Level 1 – KC101 “Tell Me About Your Korean Schedule!”


Today we are working on KC101 information! I don’t know about you guys – but I wasn’t able to listen to the podcast.

I love hearing their pronunciation and their conversations. They are effective – especially after figuring out some of the words they say that they don’t explain.

Anyway, let’s hope it was just my error and work with what I was able to access –

The transcript!
As always, here is the link to the site. Remember, I always encourage visiting, signing up, and participating in all the sites I share! I just compile what I find into one place that makes it easier for everyone to access!

KC101 – Tell Me About Your Korean Schedule!

Today we are going over the “when’s” of life.

Blank Speech Bubble

That’s right!
언제 – when.

So – big question: How do we use it? Unlike the last few we have been using, this one goes in front!

Simply put: 언제 + action verb.

Let’s see the conversation – wait! No! Back up! Before we hit the conversation let’s do a quick word blast! (It will help things make sense, I promise.)

한 시 – 1 o’clock 두 시 – 2 o’clock 세 시 – 3 o’clock
네 시 – 4 o’clock 다섯 시 – 5 o’clock 여섯 시 – 6 o’clock
일곱 시 – 7 o’clock 여덟 시 – 8 o’clock 아홉 시 – 9 o’clock
열 시 – 10 o’clock 열한 시 – 11 o’clock 열두 시 – 12 o’clock


Did you notice something about all those times? All end with “시.” It is what represents the “o’clock”/hour. Neat right?

Additional “Time” Help from SweetAndTastyTV Blog Entry Found here!

Okay, now that we have those, we’ll finally do that conversation that KC101 showed us.

Keep in mind that this is all informal – they are doing this as if between friends. I will try to find the formal version to discuss as well.

(진이 – Jinie; 민호 – Minho)

진이: 언제 퇴근해?
민호: 일곱 시.
진이: 언제 밥 먹어?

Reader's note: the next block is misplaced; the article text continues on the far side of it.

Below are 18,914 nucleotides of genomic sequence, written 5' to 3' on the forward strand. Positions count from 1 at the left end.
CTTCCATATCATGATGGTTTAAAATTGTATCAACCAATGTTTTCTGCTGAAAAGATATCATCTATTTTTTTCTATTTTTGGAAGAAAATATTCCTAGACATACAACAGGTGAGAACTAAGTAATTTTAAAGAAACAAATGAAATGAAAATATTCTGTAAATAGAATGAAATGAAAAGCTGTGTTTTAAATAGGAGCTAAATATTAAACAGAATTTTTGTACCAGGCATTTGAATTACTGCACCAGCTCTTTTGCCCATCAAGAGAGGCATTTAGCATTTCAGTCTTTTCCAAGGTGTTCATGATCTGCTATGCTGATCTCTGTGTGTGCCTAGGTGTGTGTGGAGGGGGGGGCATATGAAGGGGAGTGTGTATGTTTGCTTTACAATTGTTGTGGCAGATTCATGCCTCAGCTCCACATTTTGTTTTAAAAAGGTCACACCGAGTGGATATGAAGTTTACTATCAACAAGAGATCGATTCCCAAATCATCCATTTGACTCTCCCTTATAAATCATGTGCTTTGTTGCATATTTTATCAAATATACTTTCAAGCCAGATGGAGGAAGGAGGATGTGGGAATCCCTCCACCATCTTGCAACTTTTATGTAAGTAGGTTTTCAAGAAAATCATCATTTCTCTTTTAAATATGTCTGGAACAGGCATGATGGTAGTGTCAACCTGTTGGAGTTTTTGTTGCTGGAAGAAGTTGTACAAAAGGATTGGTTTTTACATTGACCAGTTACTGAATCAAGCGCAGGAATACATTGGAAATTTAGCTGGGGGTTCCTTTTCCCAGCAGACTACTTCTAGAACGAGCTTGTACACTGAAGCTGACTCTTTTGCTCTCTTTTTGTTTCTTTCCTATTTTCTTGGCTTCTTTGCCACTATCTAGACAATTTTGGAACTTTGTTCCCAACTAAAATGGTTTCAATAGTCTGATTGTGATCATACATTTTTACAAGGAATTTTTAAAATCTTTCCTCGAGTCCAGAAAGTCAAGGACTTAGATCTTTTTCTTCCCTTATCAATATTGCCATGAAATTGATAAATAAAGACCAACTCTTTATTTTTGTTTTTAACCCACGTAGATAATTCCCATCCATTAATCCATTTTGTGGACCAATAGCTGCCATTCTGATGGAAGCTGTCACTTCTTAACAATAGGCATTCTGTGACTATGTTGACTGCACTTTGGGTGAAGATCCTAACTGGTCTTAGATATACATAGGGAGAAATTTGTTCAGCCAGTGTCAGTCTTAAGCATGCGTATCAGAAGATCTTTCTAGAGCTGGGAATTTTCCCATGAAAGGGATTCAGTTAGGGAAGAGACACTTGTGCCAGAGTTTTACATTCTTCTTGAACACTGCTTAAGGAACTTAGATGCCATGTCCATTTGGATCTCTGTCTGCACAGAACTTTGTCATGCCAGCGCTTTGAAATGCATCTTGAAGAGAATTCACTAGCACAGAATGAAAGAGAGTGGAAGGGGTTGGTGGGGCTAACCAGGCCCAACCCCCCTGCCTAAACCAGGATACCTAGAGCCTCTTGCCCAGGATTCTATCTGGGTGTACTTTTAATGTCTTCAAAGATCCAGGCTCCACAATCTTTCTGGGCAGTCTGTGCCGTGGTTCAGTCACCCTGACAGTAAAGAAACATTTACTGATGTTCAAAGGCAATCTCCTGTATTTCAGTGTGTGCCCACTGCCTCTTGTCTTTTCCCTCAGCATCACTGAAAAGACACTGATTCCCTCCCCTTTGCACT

민호: 여덟 시.
진이: 언제 자?
민호: 아홉 시.
진이: 언제 일어나?
민호: 아…. 진짜…

Now because of what we went over already this entry, a lot of this conversation should be decently recognizable. Let’s highlight a few things, then break it down!

(진이 – Jinie; 민호 – Minho)
진이: 언제 퇴근해?
민호: 일곱 시.
진이: 언제 밥 먹어?
민호: 여덟 시.
진이: 언제 자?
민호: 아홉 시.
진이: 언제 일어나?
민호: 아…. 진짜…

Okay, so we know Jinie is the pink (inside joke, sorry) and Minho is the light green. Our focus word – When (언제) – is there. All the times are in the purplish so all that leaves are a FEW words to decipher! That means you may have figured out most of it already! Isn’t that fantastic? Let’s break down the entire conversation now (using my normal order of colors).

진이: 언제 퇴근해?
Jinie: When do you get off work?

민호: 일곱 .
Minho: 7 o’clock.

진이: 언제 먹어?
Jinie: When do you eat? (rice)

민호: 여덟 .
Minho: 8 o’clock.

진이: 언제 ?
Jinie: When do you sleep?

민호: 아홉 .
Minho: 9 o’clock.

진이: 언제 일어나?
Jinie: When do you wake up?

민호: …. 진짜
Minho: Ahh really

(This is how I figure 민호 is like at this end of this)

Yup… I think that is literally what she is saying.

Let’s go over the verb words a little bit.

The first word we are about to touch is actually one they expanded on in podcast/transcript.

“퇴근해” means getting off work (informal version).
It comes from the word “퇴근하다” which means “to leave or get off of work.”

There isn’t a word like that in English. In Korean, it is an actual verb. A normal word in the language. And like they stated in the podcast/what I was reading in the transcript, it refers to the time you ACTUALLY LEAVE – not when you are scheduled to. There is this thing I have heard where you don’t really work what you are scheduled. You work until your boss leaves or otherwise told. So even though I am scheduled 8:30 – 5:30, I wouldn’t actually expect to leave at 5:30. 5:30 ISN’T 퇴근하다 unless I actually get off at that time.